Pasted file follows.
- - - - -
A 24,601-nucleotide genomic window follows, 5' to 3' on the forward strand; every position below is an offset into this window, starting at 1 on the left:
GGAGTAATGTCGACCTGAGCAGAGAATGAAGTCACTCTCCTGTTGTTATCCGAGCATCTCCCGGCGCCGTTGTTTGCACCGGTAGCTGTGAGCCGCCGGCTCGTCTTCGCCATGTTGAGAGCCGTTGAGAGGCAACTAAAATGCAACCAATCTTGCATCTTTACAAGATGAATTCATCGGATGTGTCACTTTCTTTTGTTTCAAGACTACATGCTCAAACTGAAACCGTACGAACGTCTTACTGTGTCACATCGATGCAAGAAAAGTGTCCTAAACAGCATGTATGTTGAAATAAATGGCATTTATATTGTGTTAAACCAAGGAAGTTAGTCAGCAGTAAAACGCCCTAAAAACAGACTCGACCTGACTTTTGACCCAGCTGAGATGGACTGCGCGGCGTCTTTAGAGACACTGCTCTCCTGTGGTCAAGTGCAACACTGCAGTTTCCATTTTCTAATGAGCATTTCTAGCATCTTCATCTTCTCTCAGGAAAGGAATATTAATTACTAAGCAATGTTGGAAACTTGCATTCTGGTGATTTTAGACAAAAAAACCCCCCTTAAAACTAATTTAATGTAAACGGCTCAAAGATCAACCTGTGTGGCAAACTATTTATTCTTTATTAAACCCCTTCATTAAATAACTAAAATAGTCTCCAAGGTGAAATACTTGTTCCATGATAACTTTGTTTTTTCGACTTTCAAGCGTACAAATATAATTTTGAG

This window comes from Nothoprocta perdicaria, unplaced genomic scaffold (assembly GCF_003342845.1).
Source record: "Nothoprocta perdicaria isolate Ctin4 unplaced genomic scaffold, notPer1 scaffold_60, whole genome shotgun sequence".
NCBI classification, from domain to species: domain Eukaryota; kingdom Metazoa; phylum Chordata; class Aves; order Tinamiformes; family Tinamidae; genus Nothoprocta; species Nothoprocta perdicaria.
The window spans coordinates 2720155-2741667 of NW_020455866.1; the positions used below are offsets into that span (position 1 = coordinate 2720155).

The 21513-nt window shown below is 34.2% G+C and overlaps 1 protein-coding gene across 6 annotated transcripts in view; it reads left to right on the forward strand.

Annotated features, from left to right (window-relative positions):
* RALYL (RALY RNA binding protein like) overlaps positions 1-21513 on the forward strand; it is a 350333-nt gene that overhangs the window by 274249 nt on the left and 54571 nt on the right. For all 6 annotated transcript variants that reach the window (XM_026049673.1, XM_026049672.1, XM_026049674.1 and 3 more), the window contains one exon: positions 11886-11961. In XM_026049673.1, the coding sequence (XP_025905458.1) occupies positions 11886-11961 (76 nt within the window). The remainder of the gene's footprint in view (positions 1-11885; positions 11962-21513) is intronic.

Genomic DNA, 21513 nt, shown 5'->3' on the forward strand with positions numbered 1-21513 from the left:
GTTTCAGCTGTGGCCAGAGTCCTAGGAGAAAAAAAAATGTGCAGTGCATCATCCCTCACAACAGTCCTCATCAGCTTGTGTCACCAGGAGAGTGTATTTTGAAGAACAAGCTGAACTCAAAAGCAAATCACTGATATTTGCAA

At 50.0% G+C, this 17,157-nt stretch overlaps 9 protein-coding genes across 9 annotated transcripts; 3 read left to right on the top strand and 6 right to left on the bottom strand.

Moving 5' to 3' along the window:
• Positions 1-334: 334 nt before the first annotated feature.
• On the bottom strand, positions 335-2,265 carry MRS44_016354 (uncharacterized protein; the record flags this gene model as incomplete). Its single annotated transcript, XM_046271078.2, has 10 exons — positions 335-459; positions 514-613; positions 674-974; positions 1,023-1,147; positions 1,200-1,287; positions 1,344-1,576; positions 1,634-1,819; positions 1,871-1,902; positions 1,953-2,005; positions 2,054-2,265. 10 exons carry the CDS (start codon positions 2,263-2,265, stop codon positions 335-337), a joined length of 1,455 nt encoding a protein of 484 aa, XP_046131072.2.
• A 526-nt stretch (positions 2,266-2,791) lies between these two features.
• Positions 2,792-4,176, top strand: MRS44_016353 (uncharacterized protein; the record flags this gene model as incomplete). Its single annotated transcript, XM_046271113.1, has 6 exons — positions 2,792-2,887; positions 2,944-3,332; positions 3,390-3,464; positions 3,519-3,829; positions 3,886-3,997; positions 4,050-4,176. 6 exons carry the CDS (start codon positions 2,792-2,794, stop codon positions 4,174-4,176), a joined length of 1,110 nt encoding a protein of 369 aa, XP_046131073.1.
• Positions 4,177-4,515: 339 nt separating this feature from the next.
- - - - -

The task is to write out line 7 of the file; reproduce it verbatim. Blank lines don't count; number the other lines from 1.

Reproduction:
The 21513-nt window shown below is 34.2% G+C and overlaps 1 protein-coding gene across 6 annotated transcripts in view; it reads left to right on the forward strand.